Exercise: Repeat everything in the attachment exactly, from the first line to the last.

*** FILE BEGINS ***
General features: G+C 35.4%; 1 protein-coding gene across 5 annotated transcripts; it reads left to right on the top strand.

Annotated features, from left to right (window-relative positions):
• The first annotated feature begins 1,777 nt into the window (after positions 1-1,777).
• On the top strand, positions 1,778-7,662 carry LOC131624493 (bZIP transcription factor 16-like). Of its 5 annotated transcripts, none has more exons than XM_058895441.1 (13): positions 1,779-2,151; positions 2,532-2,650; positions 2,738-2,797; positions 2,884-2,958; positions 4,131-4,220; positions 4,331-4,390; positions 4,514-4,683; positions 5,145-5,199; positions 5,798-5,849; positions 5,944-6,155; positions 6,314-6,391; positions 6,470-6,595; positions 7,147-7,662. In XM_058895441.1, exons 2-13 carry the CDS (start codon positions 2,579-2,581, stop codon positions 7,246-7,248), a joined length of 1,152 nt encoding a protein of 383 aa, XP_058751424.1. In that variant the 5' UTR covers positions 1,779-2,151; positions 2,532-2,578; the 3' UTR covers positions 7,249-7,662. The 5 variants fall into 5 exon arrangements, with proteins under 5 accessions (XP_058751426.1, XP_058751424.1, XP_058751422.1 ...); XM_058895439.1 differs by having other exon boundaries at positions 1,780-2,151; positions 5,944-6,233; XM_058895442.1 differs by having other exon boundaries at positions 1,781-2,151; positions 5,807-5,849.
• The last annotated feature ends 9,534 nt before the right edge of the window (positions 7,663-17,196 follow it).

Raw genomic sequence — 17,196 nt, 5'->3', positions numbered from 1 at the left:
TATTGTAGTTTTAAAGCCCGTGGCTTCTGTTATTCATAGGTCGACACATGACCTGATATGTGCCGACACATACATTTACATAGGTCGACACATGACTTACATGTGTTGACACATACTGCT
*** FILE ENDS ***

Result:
General features: G+C 35.4%; 1 protein-coding gene across 5 annotated transcripts; it reads left to right on the top strand.

Annotated features, from left to right (window-relative positions):
• The first annotated feature begins 1,777 nt into the window (after positions 1-1,777).
• On the top strand, positions 1,778-7,662 carry LOC131624493 (bZIP transcription factor 16-like). Of its 5 annotated transcripts, none has more exons than XM_058895441.1 (13): positions 1,779-2,151; positions 2,532-2,650; positions 2,738-2,797; positions 2,884-2,958; positions 4,131-4,220; positions 4,331-4,390; positions 4,514-4,683; positions 5,145-5,199; positions 5,798-5,849; positions 5,944-6,155; positions 6,314-6,391; positions 6,470-6,595; positions 7,147-7,662. In XM_058895441.1, exons 2-13 carry the CDS (start codon positions 2,579-2,581, stop codon positions 7,246-7,248), a joined length of 1,152 nt encoding a protein of 383 aa, XP_058751424.1. In that variant the 5' UTR covers positions 1,779-2,151; positions 2,532-2,578; the 3' UTR covers positions 7,249-7,662. The 5 variants fall into 5 exon arrangements, with proteins under 5 accessions (XP_058751426.1, XP_058751424.1, XP_058751422.1 ...); XM_058895439.1 differs by having other exon boundaries at positions 1,780-2,151; positions 5,944-6,233; XM_058895442.1 differs by having other exon boundaries at positions 1,781-2,151; positions 5,807-5,849.
• The last annotated feature ends 9,534 nt before the right edge of the window (positions 7,663-17,196 follow it).

Raw genomic sequence — 17,196 nt, 5'->3', positions numbered from 1 at the left:
TATTGTAGTTTTAAAGCCCGTGGCTTCTGTTATTCATAGGTCGACACATGACCTGATATGTGCCGACACATACATTTACATAGGTCGACACATGACTTACATGTGTTGACACATACTGCT